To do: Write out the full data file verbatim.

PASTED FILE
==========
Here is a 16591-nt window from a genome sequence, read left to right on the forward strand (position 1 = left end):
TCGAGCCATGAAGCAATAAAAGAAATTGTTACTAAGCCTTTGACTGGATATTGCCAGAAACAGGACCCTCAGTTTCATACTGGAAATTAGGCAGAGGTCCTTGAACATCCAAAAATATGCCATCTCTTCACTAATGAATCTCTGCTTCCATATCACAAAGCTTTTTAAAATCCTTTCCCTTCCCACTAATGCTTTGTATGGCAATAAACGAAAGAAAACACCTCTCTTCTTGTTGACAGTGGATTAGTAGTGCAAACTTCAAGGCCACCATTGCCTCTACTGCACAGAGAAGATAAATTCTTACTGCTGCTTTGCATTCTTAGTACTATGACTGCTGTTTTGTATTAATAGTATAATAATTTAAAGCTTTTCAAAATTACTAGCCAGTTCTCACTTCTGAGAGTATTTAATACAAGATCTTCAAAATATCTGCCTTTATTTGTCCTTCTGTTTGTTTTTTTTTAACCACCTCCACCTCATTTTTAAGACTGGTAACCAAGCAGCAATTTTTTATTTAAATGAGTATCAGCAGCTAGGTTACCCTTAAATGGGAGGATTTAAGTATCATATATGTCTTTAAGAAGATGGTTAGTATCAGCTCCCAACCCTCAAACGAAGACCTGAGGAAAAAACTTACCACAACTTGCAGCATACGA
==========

Here is a 16591-nt window from a genome sequence, read left to right on the forward strand (position 1 = left end):
TCGAGCCATGAAGCAATAAAAGAAATTGTTACTAAGCCTTTGACTGGATATTGCCAGAAACAGGACCCTCAGTTTCATACTGGAAATTAGGCAGAGGTCCTTGAACATCCAAAAATATGCCATCTCTTCACTAATGAATCTCTGCTTCCATATCACAAAGCTTTTTAAAATCCTTTCCCTTCCCACTAATGCTTTGTATGGCAATAAACGAAAGAAAACACCTCTCTTCTTGTTGACAGTGGATTAGTAGTGCAAACTTCAAGGCCACCATTGCCTCTACTGCACAGAGAAGATAAATTCTTACTGCTGCTTTGCATTCTTAGTACTATGACTGCTGTTTTGTATTAATAGTATAATAATTTAAAGCTTTTCAAAATTACTAGCCAGTTCTCACTTCTGAGAGTATTTAATACAAGATCTTCAAAATATCTGCCTTTATTTGTCCTTCTGTTTGTTTTTTTTTAACCACCTCCACCTCATTTTTAAGACTGGTAACCAAGCAGCAATTTTTTATTTAAATGAGTATCAGCAGCTAGGTTACCCTTAAATGGGAGGATTTAAGTATCATATATGTCTTTAAGAAGATGGTTAGTATCAGCTCCCAACCCTCAAACGAAGACCTGAGGAAAAAACTTACCACAACTTGCAGCATACGA